Where to pull back

Like any investments over time, businesses may find as they take stock of their strategies that there are certain areas they should start to de-emphasize. Times are changing, and it may be time for some investments to change, too.

Sales social engagement (SSE)

SSE tools may look good on paper, but it’s difficult for B2B companies to gauge the ROI on these investments. In fact, many companies that have tried to assess their value actually believe the ROI on such tools is neutral or negative. Why devote so much of a company’s time and resources to something that’s not driving sales?

In the past, as society has become increasingly omnipresent, it seemed to many that this was a good area in which to focus. Afterall, SSE tools help sellers facilitate seamless interactions with contacts over various social channels. And the really good ones even incorporate analytics, reporting and management functionality.

But the problem is widespread adoption has been low. B2B sellers have been using social channels like LinkedIn for years in attempts to reach customers, but social engagement still hasn’t proven to be the most effective way to jump-start sales. It makes sense to scale back in the new year.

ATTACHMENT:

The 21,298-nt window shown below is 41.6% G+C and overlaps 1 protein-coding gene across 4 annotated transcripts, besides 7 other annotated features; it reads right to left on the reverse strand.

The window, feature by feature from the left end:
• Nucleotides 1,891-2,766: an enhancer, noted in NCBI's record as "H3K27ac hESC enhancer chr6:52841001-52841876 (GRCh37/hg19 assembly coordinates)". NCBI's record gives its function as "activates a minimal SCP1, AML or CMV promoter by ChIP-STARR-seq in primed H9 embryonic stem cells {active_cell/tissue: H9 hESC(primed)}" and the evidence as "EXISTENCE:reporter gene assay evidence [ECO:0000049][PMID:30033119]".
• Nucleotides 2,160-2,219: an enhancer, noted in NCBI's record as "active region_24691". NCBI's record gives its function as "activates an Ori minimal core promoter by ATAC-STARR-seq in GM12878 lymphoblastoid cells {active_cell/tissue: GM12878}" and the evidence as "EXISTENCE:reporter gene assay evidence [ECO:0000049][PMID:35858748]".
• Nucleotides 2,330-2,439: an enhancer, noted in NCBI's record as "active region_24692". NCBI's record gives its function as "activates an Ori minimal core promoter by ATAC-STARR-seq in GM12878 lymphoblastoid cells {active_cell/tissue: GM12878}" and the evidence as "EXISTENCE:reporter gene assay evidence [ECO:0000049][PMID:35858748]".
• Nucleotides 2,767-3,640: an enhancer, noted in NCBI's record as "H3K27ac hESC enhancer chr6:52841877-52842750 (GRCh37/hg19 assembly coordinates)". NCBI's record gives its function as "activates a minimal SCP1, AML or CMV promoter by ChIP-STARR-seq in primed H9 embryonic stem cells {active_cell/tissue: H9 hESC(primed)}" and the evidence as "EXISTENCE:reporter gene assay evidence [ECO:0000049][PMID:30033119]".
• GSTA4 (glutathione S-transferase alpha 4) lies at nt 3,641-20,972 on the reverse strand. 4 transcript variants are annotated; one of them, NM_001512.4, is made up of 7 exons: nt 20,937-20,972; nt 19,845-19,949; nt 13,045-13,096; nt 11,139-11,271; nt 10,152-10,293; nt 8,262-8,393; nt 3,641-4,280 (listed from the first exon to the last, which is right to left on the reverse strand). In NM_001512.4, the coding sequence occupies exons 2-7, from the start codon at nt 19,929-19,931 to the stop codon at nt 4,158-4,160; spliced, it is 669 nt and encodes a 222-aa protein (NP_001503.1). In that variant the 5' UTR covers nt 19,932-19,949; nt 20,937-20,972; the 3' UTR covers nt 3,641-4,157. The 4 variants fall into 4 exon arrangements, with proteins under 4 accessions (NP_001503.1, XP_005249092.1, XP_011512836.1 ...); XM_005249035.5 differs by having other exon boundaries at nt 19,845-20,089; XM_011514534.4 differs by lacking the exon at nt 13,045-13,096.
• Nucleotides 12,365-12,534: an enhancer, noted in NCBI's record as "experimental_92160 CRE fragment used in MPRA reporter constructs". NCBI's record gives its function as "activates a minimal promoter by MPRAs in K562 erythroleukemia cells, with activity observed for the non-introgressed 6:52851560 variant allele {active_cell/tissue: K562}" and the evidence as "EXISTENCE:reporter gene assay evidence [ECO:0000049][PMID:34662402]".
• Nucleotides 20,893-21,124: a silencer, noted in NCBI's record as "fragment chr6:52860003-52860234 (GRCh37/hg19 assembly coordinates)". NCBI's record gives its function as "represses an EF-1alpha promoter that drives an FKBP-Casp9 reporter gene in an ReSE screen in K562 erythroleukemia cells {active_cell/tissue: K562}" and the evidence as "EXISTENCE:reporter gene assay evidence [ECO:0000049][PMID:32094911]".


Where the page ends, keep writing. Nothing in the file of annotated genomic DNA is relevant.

Ensure sales and marketing are aligned

The technologies mentioned here can all bring great benefits to business – to workflows, EX and CX, and bottom lines – put they’re only as powerful as the strategy into which they’re integrated.

Just as companies need to take more innovative approaches to their use of data and technology, it’s time to rethink the old, traditional ideas around big-picture strategy as well.

To succeed in 2022 and beyond, it’s imperative that businesses align their sales and marketing teams. For some, this will mark a radical shift. Traditionally, marketing and sales teams have had two separate, distinct roles – marketing works to generate top-of-the-funnel leads, and sales focuses on closing leads at the bottom of the funnel.

But this siloed approach is no longer effective in an era where customers are savvier, in more of a hurry, and increasingly seeking digital interactions. Rather, to meet the needs of today’s customers, businesses should integrate their sales and marketing into a unified team that is aligned around shared goals.

This new way of thinking will take some introspection. It will force many brands to rethink and re-tool various aspects of how they do business: their people, their technology, and their processes. But taking the time to make this strategic alignment now will pay dividends well into the future.

Technology needs to play an important part in this new way of working, but so too must people. Consider designating employees who work at the intersection of sales and marketing – but who aren’t part of either team – and have them focus solely on improvements. With no biases or allegiance toward either sales or marketing, these people can more objectively, and strategically, look at what is working well and where improvements should be made.

As we embark on a new year in the new normal, continuous evaluation and improvements remain critical. Stay agile, constantly assess how strategies are performing, and be ready to make quick adjustments when the unexpected happens. The right mix of technology and people can lead to great sales growth this year and beyond.